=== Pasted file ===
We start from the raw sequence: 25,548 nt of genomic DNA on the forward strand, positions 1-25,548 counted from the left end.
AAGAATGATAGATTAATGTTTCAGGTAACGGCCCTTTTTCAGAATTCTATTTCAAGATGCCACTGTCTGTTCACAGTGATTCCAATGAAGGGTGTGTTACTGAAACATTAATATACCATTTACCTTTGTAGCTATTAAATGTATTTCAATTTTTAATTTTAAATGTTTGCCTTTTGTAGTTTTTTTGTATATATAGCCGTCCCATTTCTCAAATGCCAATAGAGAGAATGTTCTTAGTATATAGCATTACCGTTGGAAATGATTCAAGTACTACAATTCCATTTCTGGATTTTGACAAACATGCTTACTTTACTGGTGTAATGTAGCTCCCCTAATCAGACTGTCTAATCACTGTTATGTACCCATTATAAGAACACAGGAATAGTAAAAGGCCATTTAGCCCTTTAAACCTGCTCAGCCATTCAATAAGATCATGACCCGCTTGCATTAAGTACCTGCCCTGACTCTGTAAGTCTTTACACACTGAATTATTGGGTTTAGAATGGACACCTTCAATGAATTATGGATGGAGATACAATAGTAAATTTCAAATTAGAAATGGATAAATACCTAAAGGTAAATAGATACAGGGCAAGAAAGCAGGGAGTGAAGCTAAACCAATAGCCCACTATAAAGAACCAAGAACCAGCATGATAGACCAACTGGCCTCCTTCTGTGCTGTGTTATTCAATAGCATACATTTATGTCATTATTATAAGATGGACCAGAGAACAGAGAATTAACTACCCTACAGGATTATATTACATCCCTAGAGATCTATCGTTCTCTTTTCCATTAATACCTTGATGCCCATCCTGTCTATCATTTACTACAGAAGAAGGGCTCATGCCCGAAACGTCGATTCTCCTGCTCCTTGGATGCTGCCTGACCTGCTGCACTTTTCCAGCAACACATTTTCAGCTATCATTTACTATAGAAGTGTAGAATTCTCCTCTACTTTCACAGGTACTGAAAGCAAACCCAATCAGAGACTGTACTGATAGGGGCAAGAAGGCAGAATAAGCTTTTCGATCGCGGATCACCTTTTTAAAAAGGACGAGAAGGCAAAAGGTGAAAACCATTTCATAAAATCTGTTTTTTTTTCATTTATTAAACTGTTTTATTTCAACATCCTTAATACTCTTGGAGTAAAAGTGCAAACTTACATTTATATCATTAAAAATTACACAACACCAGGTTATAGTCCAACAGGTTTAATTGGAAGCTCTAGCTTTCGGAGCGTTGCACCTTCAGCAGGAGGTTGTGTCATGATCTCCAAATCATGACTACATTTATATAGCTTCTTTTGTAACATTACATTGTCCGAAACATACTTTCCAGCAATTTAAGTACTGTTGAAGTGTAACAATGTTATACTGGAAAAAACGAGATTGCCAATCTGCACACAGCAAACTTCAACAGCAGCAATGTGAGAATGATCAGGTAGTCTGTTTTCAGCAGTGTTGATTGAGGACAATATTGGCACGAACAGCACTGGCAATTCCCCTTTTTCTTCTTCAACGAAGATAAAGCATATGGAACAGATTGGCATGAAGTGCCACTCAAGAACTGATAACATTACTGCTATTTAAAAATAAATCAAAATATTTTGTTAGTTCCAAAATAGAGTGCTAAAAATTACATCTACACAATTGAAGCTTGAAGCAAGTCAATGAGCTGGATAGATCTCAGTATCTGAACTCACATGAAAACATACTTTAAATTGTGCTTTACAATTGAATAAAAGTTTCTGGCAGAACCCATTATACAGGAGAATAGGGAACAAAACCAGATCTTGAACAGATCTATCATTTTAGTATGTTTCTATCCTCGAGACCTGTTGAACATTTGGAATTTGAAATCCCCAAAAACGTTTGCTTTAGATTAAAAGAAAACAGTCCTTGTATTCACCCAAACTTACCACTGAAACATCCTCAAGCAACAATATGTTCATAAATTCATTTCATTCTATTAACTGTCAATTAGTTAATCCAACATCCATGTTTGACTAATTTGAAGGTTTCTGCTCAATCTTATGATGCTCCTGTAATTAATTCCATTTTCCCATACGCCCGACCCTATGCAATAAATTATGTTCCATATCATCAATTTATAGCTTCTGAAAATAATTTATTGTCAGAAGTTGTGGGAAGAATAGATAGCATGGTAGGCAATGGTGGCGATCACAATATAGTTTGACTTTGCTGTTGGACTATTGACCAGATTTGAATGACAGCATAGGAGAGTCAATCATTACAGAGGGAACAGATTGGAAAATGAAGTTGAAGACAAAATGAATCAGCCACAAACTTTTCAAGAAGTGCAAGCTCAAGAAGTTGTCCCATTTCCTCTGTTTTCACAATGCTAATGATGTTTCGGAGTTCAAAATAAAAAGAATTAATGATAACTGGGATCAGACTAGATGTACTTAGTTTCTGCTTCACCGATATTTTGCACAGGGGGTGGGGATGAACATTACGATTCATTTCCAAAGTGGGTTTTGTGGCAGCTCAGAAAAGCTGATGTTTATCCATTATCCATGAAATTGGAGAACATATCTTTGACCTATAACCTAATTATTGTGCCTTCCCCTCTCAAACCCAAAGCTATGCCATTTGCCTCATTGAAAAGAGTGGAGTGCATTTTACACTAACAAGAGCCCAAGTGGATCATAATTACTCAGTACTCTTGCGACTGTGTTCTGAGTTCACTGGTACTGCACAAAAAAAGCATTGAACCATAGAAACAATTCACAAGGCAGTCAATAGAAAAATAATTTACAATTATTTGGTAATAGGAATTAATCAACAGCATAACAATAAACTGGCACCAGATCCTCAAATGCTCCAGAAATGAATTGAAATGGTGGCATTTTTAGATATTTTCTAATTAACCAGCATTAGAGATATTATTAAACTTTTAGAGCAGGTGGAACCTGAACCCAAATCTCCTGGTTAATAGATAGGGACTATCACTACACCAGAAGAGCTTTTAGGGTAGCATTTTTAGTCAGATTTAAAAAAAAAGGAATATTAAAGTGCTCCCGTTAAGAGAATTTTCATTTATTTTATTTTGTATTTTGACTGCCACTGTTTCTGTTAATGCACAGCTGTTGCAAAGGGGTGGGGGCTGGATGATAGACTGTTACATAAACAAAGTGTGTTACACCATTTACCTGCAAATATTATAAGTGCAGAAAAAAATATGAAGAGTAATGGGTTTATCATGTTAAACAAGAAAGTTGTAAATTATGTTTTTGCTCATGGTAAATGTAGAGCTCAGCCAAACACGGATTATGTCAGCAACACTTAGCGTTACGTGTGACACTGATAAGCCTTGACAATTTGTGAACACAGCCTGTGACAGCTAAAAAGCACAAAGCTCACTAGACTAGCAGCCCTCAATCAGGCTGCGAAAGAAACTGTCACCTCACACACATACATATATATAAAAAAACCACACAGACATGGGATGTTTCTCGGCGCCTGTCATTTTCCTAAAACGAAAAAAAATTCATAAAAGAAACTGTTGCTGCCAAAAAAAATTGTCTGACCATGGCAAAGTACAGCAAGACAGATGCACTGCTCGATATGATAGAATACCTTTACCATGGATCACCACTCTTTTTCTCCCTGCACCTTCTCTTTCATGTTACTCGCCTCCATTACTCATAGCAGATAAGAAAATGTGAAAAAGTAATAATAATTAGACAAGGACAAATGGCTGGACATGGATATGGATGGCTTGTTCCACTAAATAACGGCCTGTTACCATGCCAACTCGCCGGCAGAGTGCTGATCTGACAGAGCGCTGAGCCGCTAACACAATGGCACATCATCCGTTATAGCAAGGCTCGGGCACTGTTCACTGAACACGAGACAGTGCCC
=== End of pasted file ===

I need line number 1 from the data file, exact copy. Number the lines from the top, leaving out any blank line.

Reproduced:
We start from the raw sequence: 25,548 nt of genomic DNA on the forward strand, positions 1-25,548 counted from the left end.